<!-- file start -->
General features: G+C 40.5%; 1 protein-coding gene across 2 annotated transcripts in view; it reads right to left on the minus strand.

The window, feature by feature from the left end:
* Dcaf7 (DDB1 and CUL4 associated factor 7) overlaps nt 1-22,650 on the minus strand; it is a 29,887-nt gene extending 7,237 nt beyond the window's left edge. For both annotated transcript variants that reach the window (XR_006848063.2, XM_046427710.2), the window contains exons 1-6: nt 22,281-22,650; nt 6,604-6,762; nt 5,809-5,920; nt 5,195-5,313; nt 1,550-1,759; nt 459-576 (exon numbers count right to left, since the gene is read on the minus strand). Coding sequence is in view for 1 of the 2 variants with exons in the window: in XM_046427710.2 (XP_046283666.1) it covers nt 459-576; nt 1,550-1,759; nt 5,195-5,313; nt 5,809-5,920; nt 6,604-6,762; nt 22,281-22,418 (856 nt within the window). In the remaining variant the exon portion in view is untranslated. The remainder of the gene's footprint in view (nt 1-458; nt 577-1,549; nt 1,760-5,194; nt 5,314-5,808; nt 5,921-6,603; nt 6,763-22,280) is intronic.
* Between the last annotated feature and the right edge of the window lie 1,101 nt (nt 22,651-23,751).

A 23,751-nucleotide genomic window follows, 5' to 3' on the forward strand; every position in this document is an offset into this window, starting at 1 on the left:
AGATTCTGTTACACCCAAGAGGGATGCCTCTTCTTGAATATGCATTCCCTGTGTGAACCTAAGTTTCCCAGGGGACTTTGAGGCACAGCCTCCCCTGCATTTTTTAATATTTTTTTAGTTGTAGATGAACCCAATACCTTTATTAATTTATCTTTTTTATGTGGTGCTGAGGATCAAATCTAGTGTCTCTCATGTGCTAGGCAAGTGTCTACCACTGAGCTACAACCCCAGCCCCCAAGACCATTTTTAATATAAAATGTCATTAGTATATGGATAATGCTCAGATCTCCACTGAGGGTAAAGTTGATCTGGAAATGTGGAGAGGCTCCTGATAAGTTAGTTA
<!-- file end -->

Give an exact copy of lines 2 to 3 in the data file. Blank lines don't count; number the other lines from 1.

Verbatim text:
The window, feature by feature from the left end:
* Dcaf7 (DDB1 and CUL4 associated factor 7) overlaps nt 1-22,650 on the minus strand; it is a 29,887-nt gene extending 7,237 nt beyond the window's left edge. For both annotated transcript variants that reach the window (XR_006848063.2, XM_046427710.2), the window contains exons 1-6: nt 22,281-22,650; nt 6,604-6,762; nt 5,809-5,920; nt 5,195-5,313; nt 1,550-1,759; nt 459-576 (exon numbers count right to left, since the gene is read on the minus strand). Coding sequence is in view for 1 of the 2 variants with exons in the window: in XM_046427710.2 (XP_046283666.1) it covers nt 459-576; nt 1,550-1,759; nt 5,195-5,313; nt 5,809-5,920; nt 6,604-6,762; nt 22,281-22,418 (856 nt within the window). In the remaining variant the exon portion in view is untranslated. The remainder of the gene's footprint in view (nt 1-458; nt 577-1,549; nt 1,760-5,194; nt 5,314-5,808; nt 5,921-6,603; nt 6,763-22,280) is intronic.